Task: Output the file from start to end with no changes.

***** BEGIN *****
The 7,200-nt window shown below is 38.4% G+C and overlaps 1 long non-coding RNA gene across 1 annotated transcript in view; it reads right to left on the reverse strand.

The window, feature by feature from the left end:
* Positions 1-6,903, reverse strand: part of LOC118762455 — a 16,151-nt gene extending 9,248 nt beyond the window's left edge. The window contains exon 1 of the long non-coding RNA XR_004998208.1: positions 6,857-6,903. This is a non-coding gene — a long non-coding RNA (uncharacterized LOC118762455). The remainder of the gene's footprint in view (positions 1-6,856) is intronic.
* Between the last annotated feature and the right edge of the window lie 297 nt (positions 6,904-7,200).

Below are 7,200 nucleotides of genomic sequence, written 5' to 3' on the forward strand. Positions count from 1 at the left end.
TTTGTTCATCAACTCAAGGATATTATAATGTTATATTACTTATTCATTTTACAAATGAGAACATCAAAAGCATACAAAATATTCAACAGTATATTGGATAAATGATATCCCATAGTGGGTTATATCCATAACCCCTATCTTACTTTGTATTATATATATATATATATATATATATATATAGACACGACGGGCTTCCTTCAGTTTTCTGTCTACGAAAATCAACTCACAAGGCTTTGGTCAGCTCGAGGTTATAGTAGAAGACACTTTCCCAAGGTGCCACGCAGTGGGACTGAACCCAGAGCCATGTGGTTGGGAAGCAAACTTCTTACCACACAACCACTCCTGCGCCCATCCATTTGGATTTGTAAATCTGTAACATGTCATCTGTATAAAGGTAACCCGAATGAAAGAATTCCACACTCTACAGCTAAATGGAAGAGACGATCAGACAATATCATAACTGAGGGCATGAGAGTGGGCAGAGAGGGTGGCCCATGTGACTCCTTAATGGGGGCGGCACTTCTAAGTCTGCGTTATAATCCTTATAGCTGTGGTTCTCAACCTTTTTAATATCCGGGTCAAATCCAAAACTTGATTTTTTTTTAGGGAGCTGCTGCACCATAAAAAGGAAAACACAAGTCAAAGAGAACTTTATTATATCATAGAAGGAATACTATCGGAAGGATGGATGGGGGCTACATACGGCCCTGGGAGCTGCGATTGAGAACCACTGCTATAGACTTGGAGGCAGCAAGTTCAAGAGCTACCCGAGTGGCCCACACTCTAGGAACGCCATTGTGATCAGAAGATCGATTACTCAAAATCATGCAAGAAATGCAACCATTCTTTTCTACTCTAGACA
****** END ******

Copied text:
The 7,200-nt window shown below is 38.4% G+C and overlaps 1 long non-coding RNA gene across 1 annotated transcript in view; it reads right to left on the reverse strand.

The window, feature by feature from the left end:
* Positions 1-6,903, reverse strand: part of LOC118762455 — a 16,151-nt gene extending 9,248 nt beyond the window's left edge. The window contains exon 1 of the long non-coding RNA XR_004998208.1: positions 6,857-6,903. This is a non-coding gene — a long non-coding RNA (uncharacterized LOC118762455). The remainder of the gene's footprint in view (positions 1-6,856) is intronic.
* Between the last annotated feature and the right edge of the window lie 297 nt (positions 6,904-7,200).

Below are 7,200 nucleotides of genomic sequence, written 5' to 3' on the forward strand. Positions count from 1 at the left end.
TTTGTTCATCAACTCAAGGATATTATAATGTTATATTACTTATTCATTTTACAAATGAGAACATCAAAAGCATACAAAATATTCAACAGTATATTGGATAAATGATATCCCATAGTGGGTTATATCCATAACCCCTATCTTACTTTGTATTATATATATATATATATATATATATATATAGACACGACGGGCTTCCTTCAGTTTTCTGTCTACGAAAATCAACTCACAAGGCTTTGGTCAGCTCGAGGTTATAGTAGAAGACACTTTCCCAAGGTGCCACGCAGTGGGACTGAACCCAGAGCCATGTGGTTGGGAAGCAAACTTCTTACCACACAACCACTCCTGCGCCCATCCATTTGGATTTGTAAATCTGTAACATGTCATCTGTATAAAGGTAACCCGAATGAAAGAATTCCACACTCTACAGCTAAATGGAAGAGACGATCAGACAATATCATAACTGAGGGCATGAGAGTGGGCAGAGAGGGTGGCCCATGTGACTCCTTAATGGGGGCGGCACTTCTAAGTCTGCGTTATAATCCTTATAGCTGTGGTTCTCAACCTTTTTAATATCCGGGTCAAATCCAAAACTTGATTTTTTTTTAGGGAGCTGCTGCACCATAAAAAGGAAAACACAAGTCAAAGAGAACTTTATTATATCATAGAAGGAATACTATCGGAAGGATGGATGGGGGCTACATACGGCCCTGGGAGCTGCGATTGAGAACCACTGCTATAGACTTGGAGGCAGCAAGTTCAAGAGCTACCCGAGTGGCCCACACTCTAGGAACGCCATTGTGATCAGAAGATCGATTACTCAAAATCATGCAAGAAATGCAACCATTCTTTTCTACTCTAGACA